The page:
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First Pre-Election Poll: Likud Up, Barak Out

The Likud is way head of the pack in the first pre-election poll, carried out for the Knesset Channel. Barak is behind the “eight ball.”
By Tzvi Ben Gedalyahu
First Publish: 5/2/2012, 2:31 PM

Netanyahu
Netanyahu
Reuters

The Likud is way head of the pack in the first pre-election poll, carried out for the Knesset, while Ehud Barak is behind the “eight ball,” without enough votes to win Knesset representation.

The figures are bound to change by the time of the elections, which have not yet been scheduled but are expected to come in September or October, but the results of the survey by the Dahaf polling firm follow the trend of the past several months.

Likud, headed by Prime Minister Binyamin Netanyahu, would received 31 seats if elections were held today, four more than now, and would form the next coalition government

As in previous polls, Kadima would collapse, from its current 28 seats to 10.

The Dahaf poll gives Labor, headed by Knesset Member Shelly Yechimovich, 17 seats, followed by Yisrael Beiteinu with 13 seats, two less than now. Labor had 13 seats in the current Knesset until Barak pulled out last year, bringing with him four other Knesset Members and leaving Labor with 8 MKs.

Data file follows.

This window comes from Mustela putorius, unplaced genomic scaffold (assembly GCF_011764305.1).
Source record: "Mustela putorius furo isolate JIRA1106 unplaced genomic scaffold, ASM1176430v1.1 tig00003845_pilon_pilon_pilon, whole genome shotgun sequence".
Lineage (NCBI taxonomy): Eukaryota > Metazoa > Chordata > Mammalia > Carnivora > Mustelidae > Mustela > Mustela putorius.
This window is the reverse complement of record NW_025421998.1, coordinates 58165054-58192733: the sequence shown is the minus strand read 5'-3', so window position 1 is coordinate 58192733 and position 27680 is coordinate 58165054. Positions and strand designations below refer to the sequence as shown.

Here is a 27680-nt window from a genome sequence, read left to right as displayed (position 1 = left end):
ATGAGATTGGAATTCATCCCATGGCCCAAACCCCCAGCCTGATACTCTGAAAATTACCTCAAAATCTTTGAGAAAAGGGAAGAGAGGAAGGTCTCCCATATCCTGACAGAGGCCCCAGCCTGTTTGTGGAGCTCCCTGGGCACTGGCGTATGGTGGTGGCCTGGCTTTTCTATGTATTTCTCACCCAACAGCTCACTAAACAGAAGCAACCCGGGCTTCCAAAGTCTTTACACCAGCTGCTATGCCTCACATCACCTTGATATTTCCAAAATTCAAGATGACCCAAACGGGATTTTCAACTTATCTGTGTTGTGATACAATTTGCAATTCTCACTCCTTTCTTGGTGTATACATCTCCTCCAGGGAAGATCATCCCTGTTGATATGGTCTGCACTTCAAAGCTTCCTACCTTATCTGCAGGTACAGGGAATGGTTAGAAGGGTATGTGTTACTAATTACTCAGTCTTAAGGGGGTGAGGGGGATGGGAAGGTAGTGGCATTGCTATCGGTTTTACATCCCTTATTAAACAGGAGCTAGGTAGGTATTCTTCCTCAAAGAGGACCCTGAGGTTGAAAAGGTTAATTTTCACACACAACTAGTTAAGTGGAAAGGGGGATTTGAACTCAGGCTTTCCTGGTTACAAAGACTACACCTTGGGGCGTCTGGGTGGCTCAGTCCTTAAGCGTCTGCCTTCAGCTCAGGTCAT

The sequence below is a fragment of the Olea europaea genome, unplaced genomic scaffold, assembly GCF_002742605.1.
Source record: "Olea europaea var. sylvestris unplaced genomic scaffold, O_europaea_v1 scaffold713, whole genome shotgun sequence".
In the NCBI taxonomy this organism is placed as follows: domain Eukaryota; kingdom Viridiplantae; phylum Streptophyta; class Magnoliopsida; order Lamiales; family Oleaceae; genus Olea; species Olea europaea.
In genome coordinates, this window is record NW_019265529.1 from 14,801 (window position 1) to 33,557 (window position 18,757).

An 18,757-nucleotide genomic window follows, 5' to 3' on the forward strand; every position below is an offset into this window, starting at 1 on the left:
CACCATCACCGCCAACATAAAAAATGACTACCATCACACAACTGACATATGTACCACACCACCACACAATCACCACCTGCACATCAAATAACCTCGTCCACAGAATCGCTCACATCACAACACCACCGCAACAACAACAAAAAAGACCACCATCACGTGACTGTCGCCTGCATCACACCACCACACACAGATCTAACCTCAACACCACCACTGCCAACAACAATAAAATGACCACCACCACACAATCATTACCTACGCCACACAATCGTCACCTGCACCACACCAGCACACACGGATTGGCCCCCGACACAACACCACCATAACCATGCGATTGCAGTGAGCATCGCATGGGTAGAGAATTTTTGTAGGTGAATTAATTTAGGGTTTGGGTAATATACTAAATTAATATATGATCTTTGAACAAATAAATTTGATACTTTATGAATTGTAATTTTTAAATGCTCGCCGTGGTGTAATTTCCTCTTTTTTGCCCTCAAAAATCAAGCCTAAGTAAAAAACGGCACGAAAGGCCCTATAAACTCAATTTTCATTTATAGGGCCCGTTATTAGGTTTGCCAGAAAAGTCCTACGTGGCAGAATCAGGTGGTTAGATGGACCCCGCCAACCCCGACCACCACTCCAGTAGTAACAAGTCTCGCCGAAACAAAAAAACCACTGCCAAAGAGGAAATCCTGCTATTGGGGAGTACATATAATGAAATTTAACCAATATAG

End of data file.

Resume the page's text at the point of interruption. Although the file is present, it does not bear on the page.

Yair Lapid’s new Future party would be the fourth largest, according to the Dahaf poll, with 12 seats.

Shas would drop from 11 Knesset Members to eight, but pre-election polls usually underestimate its strength.

United Torah Judaism would remain with six MKs, and Meretz would gain one and win four seats. The National Union party is projected to retain four MKs while the Jewish Home party would drop one seat to the required minimum of two.

The three predominantly Arab parties would gain one MK, reaching 11.

If the numbers do not change dramatically the big question is whether a national-religious coalition can accommodate Yisrael Beiteinu, which is campaigning against army deferments for the hareidi religious community.

However, the likelihood of a coalition without nationalist and religious parties is reduced by the presence of Yisrael Beiteinu, whose nationalist views are not accepted by Labor and Kadima.